Posted at 3:30 p.m. Sept. 28, 2016

"Students and stakeholders perspectives need to come first, encouraging commitment to the plan through transparency and inclusiveness, disciplined decision making through evidence-based understanding and a humanistic approach that preserves the dignity and confidentiality of individuals impacted adversely by decisions made.”

Dr. Joe Schaffer

LCCC president

Students must have better understanding of planning

People most affected by budget issues seem to be least informed

If you came back to LCCC this fall and found out your degree program was to be discontinued, what would you do?

Would you be willing to start a different program? Or transfer somewhere else to finish what you were doing? Or rush through the program you’re in before it goes away? What happens when a non-traditional student needs two classes to finish a degree but the course section needed is no longer available?

Students suffer when academic programs are cut. But it’s an option that is on the table for LCCC as it struggles to cut $2.5 million from the 2017 budget and $4.5 million in 2018. These cuts are necessitated by a state economy that is no longer generating the revenue needed to keep LCCC at its current funding levels.

The cuts are coming, and no amount of complaining is going to change that. The cuts are going to hurt someone, somewhere, along the line. Are you going to sit by silently while that happens, or will you speak up for your favorite teacher, adviser or staff member who has been there for you?

And more importantly, if students are speaking up, is the administration listening?

President Dr. Joe Schaffer has launched the CORE Initiative, which is the process that will determine how the cuts are made. The CORE Initiative is governed by these four guidelines: “Students and stakeholders perspectives need to come first, encouraging commitment to the plan through transparency and inclusiveness, disciplined decision making through evidence-based understanding and a humanistic approach that preserves the dignity and confidentiality of individuals impacted adversely by decisions made.”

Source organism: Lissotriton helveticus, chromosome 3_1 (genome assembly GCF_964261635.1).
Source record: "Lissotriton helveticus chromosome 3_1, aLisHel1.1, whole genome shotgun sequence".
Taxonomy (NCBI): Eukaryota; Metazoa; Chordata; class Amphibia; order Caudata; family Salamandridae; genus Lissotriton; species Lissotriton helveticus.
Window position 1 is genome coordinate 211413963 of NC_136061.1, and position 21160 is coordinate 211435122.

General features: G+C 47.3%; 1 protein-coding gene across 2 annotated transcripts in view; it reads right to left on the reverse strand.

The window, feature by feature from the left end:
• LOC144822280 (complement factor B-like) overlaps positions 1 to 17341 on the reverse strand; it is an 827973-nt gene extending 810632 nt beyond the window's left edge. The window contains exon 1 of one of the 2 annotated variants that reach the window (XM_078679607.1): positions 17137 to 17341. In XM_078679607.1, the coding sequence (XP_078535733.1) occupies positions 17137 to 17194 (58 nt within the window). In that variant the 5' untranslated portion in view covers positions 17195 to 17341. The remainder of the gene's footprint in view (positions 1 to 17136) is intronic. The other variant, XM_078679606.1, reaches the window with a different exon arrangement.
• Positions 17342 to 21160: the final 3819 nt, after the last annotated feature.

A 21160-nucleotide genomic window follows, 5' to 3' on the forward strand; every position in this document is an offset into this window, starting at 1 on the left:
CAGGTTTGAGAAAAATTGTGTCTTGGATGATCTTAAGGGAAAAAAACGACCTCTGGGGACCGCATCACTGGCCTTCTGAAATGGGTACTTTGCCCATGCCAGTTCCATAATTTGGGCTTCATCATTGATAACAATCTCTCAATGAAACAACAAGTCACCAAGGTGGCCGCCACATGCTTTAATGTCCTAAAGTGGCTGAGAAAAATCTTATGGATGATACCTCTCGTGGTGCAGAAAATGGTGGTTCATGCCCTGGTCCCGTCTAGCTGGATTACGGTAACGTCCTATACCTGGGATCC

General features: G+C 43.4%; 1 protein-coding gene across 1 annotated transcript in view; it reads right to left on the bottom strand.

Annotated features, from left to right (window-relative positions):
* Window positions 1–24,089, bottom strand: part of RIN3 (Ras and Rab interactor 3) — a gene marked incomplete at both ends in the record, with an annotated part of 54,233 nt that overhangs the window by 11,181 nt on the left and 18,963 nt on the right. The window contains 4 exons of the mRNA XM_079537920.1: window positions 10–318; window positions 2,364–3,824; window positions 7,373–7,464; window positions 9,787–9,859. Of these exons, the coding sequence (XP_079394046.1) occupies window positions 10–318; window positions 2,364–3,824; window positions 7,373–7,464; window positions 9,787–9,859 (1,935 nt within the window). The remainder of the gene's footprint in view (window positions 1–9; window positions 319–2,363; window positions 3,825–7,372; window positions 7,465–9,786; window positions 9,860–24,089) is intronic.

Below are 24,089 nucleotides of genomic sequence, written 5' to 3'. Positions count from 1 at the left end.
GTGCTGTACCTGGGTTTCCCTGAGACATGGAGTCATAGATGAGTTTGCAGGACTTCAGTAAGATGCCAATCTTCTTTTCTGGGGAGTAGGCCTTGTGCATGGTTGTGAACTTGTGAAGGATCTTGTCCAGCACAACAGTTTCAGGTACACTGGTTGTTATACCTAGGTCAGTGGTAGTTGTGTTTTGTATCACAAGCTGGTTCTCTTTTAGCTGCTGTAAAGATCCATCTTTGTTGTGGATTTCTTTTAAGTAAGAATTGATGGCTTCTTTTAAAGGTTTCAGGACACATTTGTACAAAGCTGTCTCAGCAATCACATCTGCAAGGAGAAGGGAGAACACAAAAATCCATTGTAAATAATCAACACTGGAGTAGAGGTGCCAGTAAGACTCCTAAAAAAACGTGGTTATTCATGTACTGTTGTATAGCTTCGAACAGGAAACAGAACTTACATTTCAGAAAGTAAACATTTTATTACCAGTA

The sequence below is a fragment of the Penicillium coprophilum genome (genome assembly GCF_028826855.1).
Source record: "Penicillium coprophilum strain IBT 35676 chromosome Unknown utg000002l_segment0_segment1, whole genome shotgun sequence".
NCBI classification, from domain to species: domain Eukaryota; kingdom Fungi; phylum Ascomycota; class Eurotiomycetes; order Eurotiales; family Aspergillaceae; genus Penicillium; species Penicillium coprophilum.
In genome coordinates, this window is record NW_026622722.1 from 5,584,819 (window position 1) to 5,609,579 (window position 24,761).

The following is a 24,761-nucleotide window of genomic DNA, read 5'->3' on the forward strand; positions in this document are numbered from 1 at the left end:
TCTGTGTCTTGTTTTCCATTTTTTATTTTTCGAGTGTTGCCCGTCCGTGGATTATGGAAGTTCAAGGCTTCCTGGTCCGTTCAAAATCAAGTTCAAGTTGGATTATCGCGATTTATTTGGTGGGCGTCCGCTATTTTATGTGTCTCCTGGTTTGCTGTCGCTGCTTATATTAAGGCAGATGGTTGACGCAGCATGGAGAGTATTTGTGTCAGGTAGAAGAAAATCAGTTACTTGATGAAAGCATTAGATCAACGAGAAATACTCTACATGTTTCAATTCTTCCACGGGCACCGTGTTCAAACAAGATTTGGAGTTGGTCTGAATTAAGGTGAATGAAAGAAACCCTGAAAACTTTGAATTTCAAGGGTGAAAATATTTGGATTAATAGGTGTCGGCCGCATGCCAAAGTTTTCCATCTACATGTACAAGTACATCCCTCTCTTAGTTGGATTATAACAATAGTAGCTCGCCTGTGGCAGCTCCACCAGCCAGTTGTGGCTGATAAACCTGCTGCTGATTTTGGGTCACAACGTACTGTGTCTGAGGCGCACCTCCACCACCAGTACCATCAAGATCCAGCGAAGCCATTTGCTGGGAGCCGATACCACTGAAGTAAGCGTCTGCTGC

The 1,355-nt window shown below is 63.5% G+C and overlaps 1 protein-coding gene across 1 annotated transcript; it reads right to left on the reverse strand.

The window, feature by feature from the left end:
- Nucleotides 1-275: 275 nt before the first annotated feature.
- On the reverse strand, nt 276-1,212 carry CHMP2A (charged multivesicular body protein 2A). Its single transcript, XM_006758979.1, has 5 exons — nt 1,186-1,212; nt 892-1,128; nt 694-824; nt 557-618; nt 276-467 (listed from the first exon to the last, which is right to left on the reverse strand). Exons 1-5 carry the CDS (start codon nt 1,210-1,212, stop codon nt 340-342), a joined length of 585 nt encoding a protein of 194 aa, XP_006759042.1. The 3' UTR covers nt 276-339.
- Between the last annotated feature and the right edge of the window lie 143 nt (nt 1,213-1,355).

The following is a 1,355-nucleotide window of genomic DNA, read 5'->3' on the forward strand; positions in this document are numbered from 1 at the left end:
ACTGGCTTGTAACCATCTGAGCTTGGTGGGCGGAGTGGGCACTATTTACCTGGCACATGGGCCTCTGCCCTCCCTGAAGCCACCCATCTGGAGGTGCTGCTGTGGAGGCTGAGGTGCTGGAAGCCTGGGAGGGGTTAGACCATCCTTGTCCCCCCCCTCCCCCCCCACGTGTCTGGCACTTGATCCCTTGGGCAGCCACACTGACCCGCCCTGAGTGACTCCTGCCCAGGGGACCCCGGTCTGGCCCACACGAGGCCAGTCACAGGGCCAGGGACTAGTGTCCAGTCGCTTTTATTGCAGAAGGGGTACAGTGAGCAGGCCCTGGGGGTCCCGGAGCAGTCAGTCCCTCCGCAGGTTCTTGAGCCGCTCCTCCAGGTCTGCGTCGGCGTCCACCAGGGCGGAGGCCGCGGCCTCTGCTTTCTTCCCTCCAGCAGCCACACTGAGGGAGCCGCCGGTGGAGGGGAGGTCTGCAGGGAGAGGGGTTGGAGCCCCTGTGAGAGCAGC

We applaud the idea that student perspectives need to come first. But isn’t the best way to ensure that students perspectives are represented would be to have more students engaged in the CORE process?

Students are welcome to share ideas on how to save money and make money with both committees, and both committees are making efforts to reach out to students for ideas. But they better act quickly, since the committees’ recommendations are due by mid-October.

CORE also heavily emphasizes transparency and honesty while dealing with the current budget situation, but things didn’t get off to a great start this summer.

The agenda for the July 20 Board of Trustees meeting that was sent via email did not include a notice that the board would discuss guiding principles for the budget crisis during a special dinner meeting prior to the regular meeting. The official agenda that was posted on LCCC’s website did include the notice. Wingspan had announced plans to broadcast the board meeting that night, but upon seeing the agenda Co-editor Jacob Hamel started the broadcast early. The board members’ discussion from that meeting can be viewed at Wingspan Online.

Executive assistant to the president Vicki Boering said “The email is just a quick look” and “Things are always in process. The

website is the final word,” concerning the discrepancies between the two documents. It’s not Boering’s job to alert the media and the public of every little change to meeting agendas. But in this case, more effort by the administration to ensure that this important discussion was had in the open would be appreciated.

The process of cutting millions of dollars from LCCC’s budget is not going to be pretty. But the administration should give students a bigger voice in the process while ensuring they adhere to the principles of the CORE initiative. So far, no losses to faculty or staff have been incurred, but they are not ruled out in the CORE Initiative.

When good people lose their job it isn’t just the institution that suffers. People have to find new careers and often times have to move somewhere new. As LCCC students and members of the Cheyenne community, we should do our best to keep the good people around even if it means going out on a limb to do it.


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